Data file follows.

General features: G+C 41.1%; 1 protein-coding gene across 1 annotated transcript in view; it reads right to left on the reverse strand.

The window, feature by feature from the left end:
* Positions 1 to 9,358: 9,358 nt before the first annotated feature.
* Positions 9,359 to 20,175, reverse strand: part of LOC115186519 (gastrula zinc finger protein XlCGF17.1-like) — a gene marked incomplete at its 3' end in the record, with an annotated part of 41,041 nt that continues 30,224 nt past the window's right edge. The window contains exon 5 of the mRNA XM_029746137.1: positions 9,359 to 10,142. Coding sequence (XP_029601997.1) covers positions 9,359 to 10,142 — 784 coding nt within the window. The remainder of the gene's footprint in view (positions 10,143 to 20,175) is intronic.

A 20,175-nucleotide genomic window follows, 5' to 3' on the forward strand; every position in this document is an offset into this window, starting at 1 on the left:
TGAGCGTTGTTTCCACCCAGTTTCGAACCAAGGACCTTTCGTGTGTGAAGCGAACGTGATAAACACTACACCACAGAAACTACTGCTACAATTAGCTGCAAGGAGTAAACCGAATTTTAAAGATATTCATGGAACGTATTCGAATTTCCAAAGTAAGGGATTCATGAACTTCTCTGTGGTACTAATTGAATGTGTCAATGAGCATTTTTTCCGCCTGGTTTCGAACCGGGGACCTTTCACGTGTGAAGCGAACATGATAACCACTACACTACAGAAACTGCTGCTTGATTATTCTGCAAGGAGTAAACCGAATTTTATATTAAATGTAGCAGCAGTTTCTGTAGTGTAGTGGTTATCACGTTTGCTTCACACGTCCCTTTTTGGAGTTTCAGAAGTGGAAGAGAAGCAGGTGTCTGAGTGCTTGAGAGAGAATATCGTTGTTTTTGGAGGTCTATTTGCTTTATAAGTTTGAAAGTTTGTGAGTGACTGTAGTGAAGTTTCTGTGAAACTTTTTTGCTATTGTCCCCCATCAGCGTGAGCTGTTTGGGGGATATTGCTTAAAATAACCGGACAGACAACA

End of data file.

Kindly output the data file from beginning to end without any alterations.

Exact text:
General features: G+C 41.1%; 1 protein-coding gene across 1 annotated transcript in view; it reads right to left on the reverse strand.

The window, feature by feature from the left end:
* Positions 1 to 9,358: 9,358 nt before the first annotated feature.
* Positions 9,359 to 20,175, reverse strand: part of LOC115186519 (gastrula zinc finger protein XlCGF17.1-like) — a gene marked incomplete at its 3' end in the record, with an annotated part of 41,041 nt that continues 30,224 nt past the window's right edge. The window contains exon 5 of the mRNA XM_029746137.1: positions 9,359 to 10,142. Coding sequence (XP_029601997.1) covers positions 9,359 to 10,142 — 784 coding nt within the window. The remainder of the gene's footprint in view (positions 10,143 to 20,175) is intronic.

A 20,175-nucleotide genomic window follows, 5' to 3' on the forward strand; every position in this document is an offset into this window, starting at 1 on the left:
TGAGCGTTGTTTCCACCCAGTTTCGAACCAAGGACCTTTCGTGTGTGAAGCGAACGTGATAAACACTACACCACAGAAACTACTGCTACAATTAGCTGCAAGGAGTAAACCGAATTTTAAAGATATTCATGGAACGTATTCGAATTTCCAAAGTAAGGGATTCATGAACTTCTCTGTGGTACTAATTGAATGTGTCAATGAGCATTTTTTCCGCCTGGTTTCGAACCGGGGACCTTTCACGTGTGAAGCGAACATGATAACCACTACACTACAGAAACTGCTGCTTGATTATTCTGCAAGGAGTAAACCGAATTTTATATTAAATGTAGCAGCAGTTTCTGTAGTGTAGTGGTTATCACGTTTGCTTCACACGTCCCTTTTTGGAGTTTCAGAAGTGGAAGAGAAGCAGGTGTCTGAGTGCTTGAGAGAGAATATCGTTGTTTTTGGAGGTCTATTTGCTTTATAAGTTTGAAAGTTTGTGAGTGACTGTAGTGAAGTTTCTGTGAAACTTTTTTGCTATTGTCCCCCATCAGCGTGAGCTGTTTGGGGGATATTGCTTAAAATAACCGGACAGACAACA